Streets and Patterns
4 March 2005
Dr Stephen Marshall, Senior Research Fellow at UCL's Bartlett School of Planning, has just published his new book, Streets and Patterns: The Structure of Urban Geometry (Spon Press) which challenges the assumption that 'sustainable communities' can be created without tackling the problems of main roads in urban areas.
Interest is growing in the American 'New Urbanist' model for innovative urban design, with high profile advocates including the Prince of Wales and John Prescott. The government now favours a return to grid-like structures of mixed-use streets where communities can flourish, as opposed to separate zones for housing, shopping and industry clustered around car parks and linked to anti-pedestrian high-speed roads.
Dr Marshall said: "This vision cannot be properly realised until the stumbling block of road layout rules is removed. These rules were developed in the 1960s and are still geared towards segregation of motor traffic and land uses, and have effectively discarded the multi-functional main street that has traditionally formed the backbone of cities and pre-war suburbs. Instead, post-war suburbs have usually been built without a central high street and have often lacked the feel, focus and facilities of the more traditional suburbs."
The book draws on ten years of Dr Marshall's research since he started at UCL in 1994 as a PhD student. It is influenced by a variety of interconnecting strands of research that are being conducted around UCL at the Bartlett School of Planning, Bartlett School of Graduate Studies and the Centre for Advanced Spatial Analysis (CASA).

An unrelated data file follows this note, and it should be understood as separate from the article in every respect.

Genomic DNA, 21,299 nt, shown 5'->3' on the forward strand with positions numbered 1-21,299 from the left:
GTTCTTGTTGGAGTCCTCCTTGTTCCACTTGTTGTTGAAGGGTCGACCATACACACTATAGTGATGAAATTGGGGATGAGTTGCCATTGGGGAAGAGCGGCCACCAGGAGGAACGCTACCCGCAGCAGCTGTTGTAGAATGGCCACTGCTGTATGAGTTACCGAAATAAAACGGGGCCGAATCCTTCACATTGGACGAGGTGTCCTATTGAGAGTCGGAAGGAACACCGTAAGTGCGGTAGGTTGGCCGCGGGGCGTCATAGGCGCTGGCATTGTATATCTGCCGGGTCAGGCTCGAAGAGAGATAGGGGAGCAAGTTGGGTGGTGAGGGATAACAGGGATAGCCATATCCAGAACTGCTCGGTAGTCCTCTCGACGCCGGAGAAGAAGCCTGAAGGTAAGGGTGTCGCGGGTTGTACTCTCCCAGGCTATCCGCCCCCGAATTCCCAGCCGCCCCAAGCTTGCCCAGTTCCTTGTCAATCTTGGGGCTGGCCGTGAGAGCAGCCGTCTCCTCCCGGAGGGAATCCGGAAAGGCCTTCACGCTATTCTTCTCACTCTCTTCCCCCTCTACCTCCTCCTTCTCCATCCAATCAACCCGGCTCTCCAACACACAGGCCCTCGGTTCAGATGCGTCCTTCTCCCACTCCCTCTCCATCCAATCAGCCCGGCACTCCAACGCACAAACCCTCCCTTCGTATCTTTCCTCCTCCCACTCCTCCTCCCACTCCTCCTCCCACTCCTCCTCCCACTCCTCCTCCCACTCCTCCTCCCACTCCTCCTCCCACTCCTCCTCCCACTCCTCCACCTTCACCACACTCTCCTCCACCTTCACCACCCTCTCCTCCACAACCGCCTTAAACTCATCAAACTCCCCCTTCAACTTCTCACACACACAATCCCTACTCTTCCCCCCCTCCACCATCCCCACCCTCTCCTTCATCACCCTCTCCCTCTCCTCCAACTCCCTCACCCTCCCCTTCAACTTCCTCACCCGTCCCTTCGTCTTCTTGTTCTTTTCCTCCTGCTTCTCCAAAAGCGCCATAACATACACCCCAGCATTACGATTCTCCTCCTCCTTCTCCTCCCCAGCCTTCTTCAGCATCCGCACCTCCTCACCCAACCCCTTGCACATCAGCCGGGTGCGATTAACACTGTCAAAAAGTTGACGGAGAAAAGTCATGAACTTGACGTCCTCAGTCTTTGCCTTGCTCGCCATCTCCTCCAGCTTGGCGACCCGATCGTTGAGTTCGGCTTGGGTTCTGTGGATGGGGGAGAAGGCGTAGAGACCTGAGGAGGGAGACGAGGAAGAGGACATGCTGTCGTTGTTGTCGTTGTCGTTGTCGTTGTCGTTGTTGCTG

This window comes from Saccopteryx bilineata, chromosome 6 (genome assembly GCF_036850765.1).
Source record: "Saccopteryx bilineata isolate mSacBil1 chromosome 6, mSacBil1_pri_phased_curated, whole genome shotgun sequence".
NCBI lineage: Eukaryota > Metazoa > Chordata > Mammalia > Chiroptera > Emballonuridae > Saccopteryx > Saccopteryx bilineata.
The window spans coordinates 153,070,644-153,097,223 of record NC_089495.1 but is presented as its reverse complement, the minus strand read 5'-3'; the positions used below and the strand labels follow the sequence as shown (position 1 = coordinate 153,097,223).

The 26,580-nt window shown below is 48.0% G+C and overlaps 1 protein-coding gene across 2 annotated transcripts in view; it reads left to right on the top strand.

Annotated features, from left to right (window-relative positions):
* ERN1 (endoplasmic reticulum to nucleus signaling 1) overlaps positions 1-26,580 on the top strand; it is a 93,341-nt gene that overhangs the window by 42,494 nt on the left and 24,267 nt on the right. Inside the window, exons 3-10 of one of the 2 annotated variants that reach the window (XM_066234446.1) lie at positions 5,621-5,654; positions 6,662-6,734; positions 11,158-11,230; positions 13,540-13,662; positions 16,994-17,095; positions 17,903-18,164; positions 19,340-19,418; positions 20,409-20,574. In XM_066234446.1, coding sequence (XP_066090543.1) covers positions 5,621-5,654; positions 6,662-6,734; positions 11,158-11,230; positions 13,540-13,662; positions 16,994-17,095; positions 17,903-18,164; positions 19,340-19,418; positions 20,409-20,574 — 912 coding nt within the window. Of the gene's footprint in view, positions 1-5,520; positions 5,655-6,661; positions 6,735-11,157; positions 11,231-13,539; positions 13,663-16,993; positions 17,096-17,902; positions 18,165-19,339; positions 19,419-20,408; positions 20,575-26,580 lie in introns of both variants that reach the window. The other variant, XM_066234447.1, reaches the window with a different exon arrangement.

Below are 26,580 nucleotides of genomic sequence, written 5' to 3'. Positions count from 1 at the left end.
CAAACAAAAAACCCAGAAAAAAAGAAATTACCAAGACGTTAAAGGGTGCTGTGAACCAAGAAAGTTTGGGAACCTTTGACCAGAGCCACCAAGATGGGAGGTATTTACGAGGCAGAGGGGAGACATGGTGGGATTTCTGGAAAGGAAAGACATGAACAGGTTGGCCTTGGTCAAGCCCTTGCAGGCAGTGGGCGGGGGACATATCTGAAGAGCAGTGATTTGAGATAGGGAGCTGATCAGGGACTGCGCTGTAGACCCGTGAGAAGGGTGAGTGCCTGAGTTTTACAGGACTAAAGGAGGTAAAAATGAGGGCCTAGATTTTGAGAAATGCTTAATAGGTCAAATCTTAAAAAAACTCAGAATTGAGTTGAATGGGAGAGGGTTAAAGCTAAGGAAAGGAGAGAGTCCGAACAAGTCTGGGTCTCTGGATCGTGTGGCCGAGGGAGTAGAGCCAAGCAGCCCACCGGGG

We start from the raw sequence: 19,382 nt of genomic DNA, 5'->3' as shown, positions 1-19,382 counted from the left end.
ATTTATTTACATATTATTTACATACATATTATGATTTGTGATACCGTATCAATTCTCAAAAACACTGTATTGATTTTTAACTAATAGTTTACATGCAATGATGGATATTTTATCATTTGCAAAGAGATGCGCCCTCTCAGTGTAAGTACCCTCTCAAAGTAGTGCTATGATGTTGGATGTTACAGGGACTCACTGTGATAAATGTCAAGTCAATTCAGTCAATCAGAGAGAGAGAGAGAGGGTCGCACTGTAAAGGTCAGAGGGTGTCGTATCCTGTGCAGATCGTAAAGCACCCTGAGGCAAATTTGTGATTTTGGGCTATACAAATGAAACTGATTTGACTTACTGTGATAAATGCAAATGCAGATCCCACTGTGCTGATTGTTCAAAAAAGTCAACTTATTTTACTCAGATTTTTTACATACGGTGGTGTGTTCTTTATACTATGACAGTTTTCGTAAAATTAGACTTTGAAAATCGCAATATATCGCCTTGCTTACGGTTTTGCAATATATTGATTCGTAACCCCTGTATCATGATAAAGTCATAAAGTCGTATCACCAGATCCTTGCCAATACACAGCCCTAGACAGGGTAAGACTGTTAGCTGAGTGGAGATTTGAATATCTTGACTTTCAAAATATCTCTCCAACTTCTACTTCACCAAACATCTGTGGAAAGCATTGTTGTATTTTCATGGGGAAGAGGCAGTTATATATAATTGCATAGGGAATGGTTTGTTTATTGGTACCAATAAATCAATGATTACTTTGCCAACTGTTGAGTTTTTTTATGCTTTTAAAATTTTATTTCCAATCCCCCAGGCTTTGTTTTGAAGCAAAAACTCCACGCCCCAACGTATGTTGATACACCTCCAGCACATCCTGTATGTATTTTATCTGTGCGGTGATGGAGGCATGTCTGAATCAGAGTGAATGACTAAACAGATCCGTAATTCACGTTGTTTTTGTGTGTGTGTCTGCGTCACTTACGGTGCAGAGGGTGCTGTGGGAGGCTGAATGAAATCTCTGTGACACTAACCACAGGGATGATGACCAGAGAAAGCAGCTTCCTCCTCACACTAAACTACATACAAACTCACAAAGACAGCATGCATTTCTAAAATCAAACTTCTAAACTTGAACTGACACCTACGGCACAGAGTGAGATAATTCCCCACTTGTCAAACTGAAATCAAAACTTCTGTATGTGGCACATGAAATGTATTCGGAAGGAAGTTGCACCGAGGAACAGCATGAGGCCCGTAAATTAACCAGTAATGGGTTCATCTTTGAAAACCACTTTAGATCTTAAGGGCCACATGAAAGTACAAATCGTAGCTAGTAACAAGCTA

Dr Marshall explained: "The main street is a missing link that could unite the best of traditional and modern urban forms. Changing the guidelines would promote those traditional-style main streets and boulevards that create effective public transport networks and provide a focus for local facilities. This could help create the new kind of suburb that the Sustainable Communities programme would like to roll out across the land. Urban design for residential streets needs to be integrated with main road layouts and public transport links if effective, joined-up planning is to be achieved."
For more information on the book or UCL's Bartlett School of Planning use the links below.